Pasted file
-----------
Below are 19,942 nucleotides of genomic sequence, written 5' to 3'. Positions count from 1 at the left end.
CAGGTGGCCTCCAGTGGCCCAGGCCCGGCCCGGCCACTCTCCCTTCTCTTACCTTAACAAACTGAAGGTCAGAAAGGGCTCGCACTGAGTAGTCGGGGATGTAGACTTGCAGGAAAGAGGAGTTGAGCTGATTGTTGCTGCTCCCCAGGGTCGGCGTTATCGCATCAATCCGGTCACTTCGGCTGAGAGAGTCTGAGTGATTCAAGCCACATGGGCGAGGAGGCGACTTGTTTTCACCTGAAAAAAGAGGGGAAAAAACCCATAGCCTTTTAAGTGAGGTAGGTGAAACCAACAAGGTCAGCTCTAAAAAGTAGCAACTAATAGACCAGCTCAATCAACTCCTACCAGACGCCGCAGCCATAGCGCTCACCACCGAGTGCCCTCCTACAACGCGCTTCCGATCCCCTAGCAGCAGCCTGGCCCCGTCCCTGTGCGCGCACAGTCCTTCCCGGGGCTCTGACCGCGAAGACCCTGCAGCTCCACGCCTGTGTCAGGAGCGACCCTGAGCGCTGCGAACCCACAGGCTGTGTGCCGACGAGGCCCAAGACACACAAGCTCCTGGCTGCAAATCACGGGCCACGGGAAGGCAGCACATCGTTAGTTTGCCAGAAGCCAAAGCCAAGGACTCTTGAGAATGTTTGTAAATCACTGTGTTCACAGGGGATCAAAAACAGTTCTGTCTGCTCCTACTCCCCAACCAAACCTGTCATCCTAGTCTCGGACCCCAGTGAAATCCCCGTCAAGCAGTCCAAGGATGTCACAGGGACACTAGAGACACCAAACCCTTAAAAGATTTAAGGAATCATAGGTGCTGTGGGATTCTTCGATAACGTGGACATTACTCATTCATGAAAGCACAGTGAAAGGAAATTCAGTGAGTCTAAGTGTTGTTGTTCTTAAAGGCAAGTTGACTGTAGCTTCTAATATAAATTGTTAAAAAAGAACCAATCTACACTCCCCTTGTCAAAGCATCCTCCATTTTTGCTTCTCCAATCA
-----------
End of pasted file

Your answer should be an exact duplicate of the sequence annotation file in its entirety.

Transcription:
Below are 19,942 nucleotides of genomic sequence, written 5' to 3'. Positions count from 1 at the left end.
CAGGTGGCCTCCAGTGGCCCAGGCCCGGCCCGGCCACTCTCCCTTCTCTTACCTTAACAAACTGAAGGTCAGAAAGGGCTCGCACTGAGTAGTCGGGGATGTAGACTTGCAGGAAAGAGGAGTTGAGCTGATTGTTGCTGCTCCCCAGGGTCGGCGTTATCGCATCAATCCGGTCACTTCGGCTGAGAGAGTCTGAGTGATTCAAGCCACATGGGCGAGGAGGCGACTTGTTTTCACCTGAAAAAAGAGGGGAAAAAACCCATAGCCTTTTAAGTGAGGTAGGTGAAACCAACAAGGTCAGCTCTAAAAAGTAGCAACTAATAGACCAGCTCAATCAACTCCTACCAGACGCCGCAGCCATAGCGCTCACCACCGAGTGCCCTCCTACAACGCGCTTCCGATCCCCTAGCAGCAGCCTGGCCCCGTCCCTGTGCGCGCACAGTCCTTCCCGGGGCTCTGACCGCGAAGACCCTGCAGCTCCACGCCTGTGTCAGGAGCGACCCTGAGCGCTGCGAACCCACAGGCTGTGTGCCGACGAGGCCCAAGACACACAAGCTCCTGGCTGCAAATCACGGGCCACGGGAAGGCAGCACATCGTTAGTTTGCCAGAAGCCAAAGCCAAGGACTCTTGAGAATGTTTGTAAATCACTGTGTTCACAGGGGATCAAAAACAGTTCTGTCTGCTCCTACTCCCCAACCAAACCTGTCATCCTAGTCTCGGACCCCAGTGAAATCCCCGTCAAGCAGTCCAAGGATGTCACAGGGACACTAGAGACACCAAACCCTTAAAAGATTTAAGGAATCATAGGTGCTGTGGGATTCTTCGATAACGTGGACATTACTCATTCATGAAAGCACAGTGAAAGGAAATTCAGTGAGTCTAAGTGTTGTTGTTCTTAAAGGCAAGTTGACTGTAGCTTCTAATATAAATTGTTAAAAAAGAACCAATCTACACTCCCCTTGTCAAAGCATCCTCCATTTTTGCTTCTCCAATCA